Automated Deduction (TU Wien, WS 2017/2018)

Course code: 184.774
Course acronym: ADuct
Course type: Lectures + Exercises (VU), 6 ETCS
Lecturer: Laura Kovács
Language of teaching: English

Course evaluation survey: Please answer the ten questions in this form and return it to us in an anonimized version.

Course Code and Registration

This course is designed for Master students. Interested PhD students may also take this course.
If you need more information about the course, please contact us at

If you are interested in this course, please register to the course by sending an email to

Course Calendar

Event Date and time Room Topic Online material
Lecture 1 Thursday, March 8, 10:15-11:45 Seminarraum 354 Introduction
Course outlines
Slides (with animation)
Slides (no animation)
Lecture 2 Tuesday, March 13, 10:15-11:45 Seminarraum 125 Splitting
Conjunctive normal forms
Slides (with animation)
Slides (no animation)
Lecture 3 Thursday, March 15, 10:15-11:45 Seminarraum 354 Clausal normal forms
Using a SAT solver
Slides (with animation)
Slides (no animation)
Lecture 4 Tuesday, March 20, 10:15-11:45 Seminarraum 125 Satisfiability and randomization
Satisfiability of Horn clauses
Slides (with animation)
Slides (no animation)
Lecture 5 Thursday, March 22, 10:15-11:45 Seminarraum 354 First-order logic and theories
Satisfiabilty modulo theories (SMT)
Theory of equality
Slides (with animation)
Slides (no animation)
Lecture 6 Tuesday, April 10, 10:15-11:45 Seminarraum 125 Congruence closure
SMT and non-unit clauses
Theory of arrays
Slides (with animation)
Slides (no animation)
Lecture 7 Thursday, April 12, 10:15-11:45 Seminarraum 354 SMT in combination of theories
Running an SMT solver
First-order theorem proving - an example
Slides (with animation)
Slides (no animation)
Lecture 8 Tuesday, April 17, 10:15-11:45 Seminarraum 125 First-order logic and TPTP
Inference Systems
Selection functions
Slides (with animation)
Slides (no animation)
Lecture 9 Thursday, April 19, 10:15-11:45 Seminarraum 354 Saturation algorithms
Redundancy elimination
Slides (with animation)
Slides (no animation)
Lecture 10 Tuesday, April 24, 10:15-11:45 EI 10 Paschke HS Guest lecture by Nikolaj Bjorner, Microsoft Research:
"Recent Trends in SMT and Z3"
Lecture 11 Thursday, April 26, 10:15-11:45 Seminarraum 354 Completeness of redundancy - guest lecture by Andrei Voronkov Slides
Lecture 12 Thursday, May 3, 10:15-11:45 Seminarraum 354 Equality
Ground superposition
Slides (with animation)
Slides (no animation)
Lecture 13 Tuesday, May 8, 10:15-11:45 Seminarraum 125 Unification and lifting
Non-ground superposition
Superposition in practice
Concluding remarks
Slides (with animation)
Slides (no animation)

Course Schedule and Organization


The course will be held semi-blocked, that is two lectures a week, in the period of March 8 - May 8, 2018, as follows:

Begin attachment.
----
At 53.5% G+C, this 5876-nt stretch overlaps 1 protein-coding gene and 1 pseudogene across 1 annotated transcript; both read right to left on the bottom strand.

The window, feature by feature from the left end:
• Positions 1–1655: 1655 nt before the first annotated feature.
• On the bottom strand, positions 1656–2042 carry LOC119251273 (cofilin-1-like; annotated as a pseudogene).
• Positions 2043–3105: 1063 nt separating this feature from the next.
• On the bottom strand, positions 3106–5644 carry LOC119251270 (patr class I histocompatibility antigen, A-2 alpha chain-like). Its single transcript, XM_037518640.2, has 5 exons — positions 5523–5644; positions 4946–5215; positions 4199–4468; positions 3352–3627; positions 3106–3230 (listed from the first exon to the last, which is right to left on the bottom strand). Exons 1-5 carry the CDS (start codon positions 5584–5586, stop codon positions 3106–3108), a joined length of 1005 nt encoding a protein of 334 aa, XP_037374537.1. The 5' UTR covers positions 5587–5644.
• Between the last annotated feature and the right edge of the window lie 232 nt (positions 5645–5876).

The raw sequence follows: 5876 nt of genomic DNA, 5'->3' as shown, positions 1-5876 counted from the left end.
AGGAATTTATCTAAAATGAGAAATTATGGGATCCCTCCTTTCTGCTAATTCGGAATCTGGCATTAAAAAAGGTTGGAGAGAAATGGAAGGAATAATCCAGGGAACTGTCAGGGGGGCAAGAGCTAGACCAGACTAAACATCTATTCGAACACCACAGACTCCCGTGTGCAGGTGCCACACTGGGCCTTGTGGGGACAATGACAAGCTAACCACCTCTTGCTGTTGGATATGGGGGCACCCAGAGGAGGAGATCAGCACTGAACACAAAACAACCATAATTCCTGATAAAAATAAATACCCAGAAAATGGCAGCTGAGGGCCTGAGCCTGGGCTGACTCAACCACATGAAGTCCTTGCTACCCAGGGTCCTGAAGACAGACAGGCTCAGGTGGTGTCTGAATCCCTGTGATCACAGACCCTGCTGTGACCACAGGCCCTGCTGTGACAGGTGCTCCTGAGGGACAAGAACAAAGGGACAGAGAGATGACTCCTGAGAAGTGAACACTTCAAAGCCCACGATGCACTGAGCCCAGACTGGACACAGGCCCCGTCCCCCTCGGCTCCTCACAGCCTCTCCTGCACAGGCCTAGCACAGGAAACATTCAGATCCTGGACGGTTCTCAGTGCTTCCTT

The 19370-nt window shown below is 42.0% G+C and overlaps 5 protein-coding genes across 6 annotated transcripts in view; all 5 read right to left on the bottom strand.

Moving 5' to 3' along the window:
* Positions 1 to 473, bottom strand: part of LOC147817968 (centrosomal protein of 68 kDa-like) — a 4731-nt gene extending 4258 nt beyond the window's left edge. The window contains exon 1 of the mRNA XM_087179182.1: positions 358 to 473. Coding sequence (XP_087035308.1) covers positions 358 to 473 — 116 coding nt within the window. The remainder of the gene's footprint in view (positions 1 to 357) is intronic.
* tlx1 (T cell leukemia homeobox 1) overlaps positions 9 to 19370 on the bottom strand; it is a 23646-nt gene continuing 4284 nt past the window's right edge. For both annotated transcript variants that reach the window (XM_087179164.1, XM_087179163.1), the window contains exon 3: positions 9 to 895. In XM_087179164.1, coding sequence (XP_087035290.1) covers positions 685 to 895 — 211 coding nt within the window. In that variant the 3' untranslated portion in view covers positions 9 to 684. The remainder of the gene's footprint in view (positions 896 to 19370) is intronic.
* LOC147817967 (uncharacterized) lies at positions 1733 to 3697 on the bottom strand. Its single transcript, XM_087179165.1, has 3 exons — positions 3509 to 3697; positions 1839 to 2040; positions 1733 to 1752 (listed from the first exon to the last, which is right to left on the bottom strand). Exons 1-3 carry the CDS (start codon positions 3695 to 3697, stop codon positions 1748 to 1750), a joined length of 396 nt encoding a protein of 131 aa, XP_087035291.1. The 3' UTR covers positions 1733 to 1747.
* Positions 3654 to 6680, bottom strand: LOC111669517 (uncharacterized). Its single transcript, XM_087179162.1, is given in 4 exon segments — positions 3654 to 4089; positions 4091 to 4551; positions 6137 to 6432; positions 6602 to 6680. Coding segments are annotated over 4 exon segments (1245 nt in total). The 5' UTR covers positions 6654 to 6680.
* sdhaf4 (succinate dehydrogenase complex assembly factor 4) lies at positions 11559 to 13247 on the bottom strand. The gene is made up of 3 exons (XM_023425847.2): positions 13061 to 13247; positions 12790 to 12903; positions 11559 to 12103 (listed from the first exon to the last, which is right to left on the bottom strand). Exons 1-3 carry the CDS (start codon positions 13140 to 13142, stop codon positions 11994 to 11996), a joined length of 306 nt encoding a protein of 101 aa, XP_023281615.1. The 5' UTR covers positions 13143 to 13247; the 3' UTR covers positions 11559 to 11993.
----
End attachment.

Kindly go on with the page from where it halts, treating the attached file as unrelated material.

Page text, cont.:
Please consult the course calendar for further possible changes!


There are two slots for the final written exam, as follows:

You are allowed to bring one A4-size sheet of hand-written notes to the exam. No other material is allowed.

Homeworks and Exercises:

There will be 3 homeworks, handed out online.
Corrected homeworks will be returned to students and discussed upon request in the regular course slot.

Number Problem Set Handed out on Due on Sample solutions
1 Homework 1 March 22, 2018 April 10, 2018 Sample solutions 1
2 Homework 2 April 19, 2018 May 3, 2018 Sample solutions 2
3 Homework 3 May 8, 2018 May 21, 2018 Sample solutions 3

Tools, binaries

The third block of the course on first-ordet theorem proving will be accompanied by the use of the Vampire theorem prover.
The binaries of Vampire can be compiled from

Course Information


The reasoning power that computational logic offers brings new perspectives in the field of program verification. This course is about computational logic, with particular focus on algorithmic and automated methods for proving logical properties. The course aims at teaching attendees algorithmic techniques and fundamental results in automated deduction. Student will also use state-of-the-art theorem provers for proving logical properties.


The course is recommended for master and PhD students in Computer Science.

Lecture notes:

Lecture notes, that is slides, will be distributed online, at the end of each lecture.


Many notions presented in the course are based on recent developments in automated deduction. As such, the course content does not follow any available textbook.
The best material to follow the course is the set of course sides.
For the SMT part of the course, a recommended additional textbook is "The Calculus of Computation" by A. Bradley and Z. Manna.

Grading and Examination:

Your course grade will be based on your homeworkt and final exam scores.

Homeworks will count for 40% of the course grade. The final exam will count for 60% of the course grade.

The date and place of the final written exam will be announced later. You will be allowed to bring one A4-size sheet of hand-written notes to the exam. No other material is allowed.

Course Topics:

The course focuses on specialised algorithms for reasoning in various fragments of first-order logics, such as propositional logic, combination of ground theories, and full first-order logic with equality. We will address both the theoretical and practical aspects for using and implementing (semi-)decisions procedures of various logics.
The tentative list of topics covered by the course is below:

The course will address transformation to normal forms, DPLL, SAT-solving, SMT-solving, resolution, unification, superposition, redundancy checking, and experiments with theorem provers.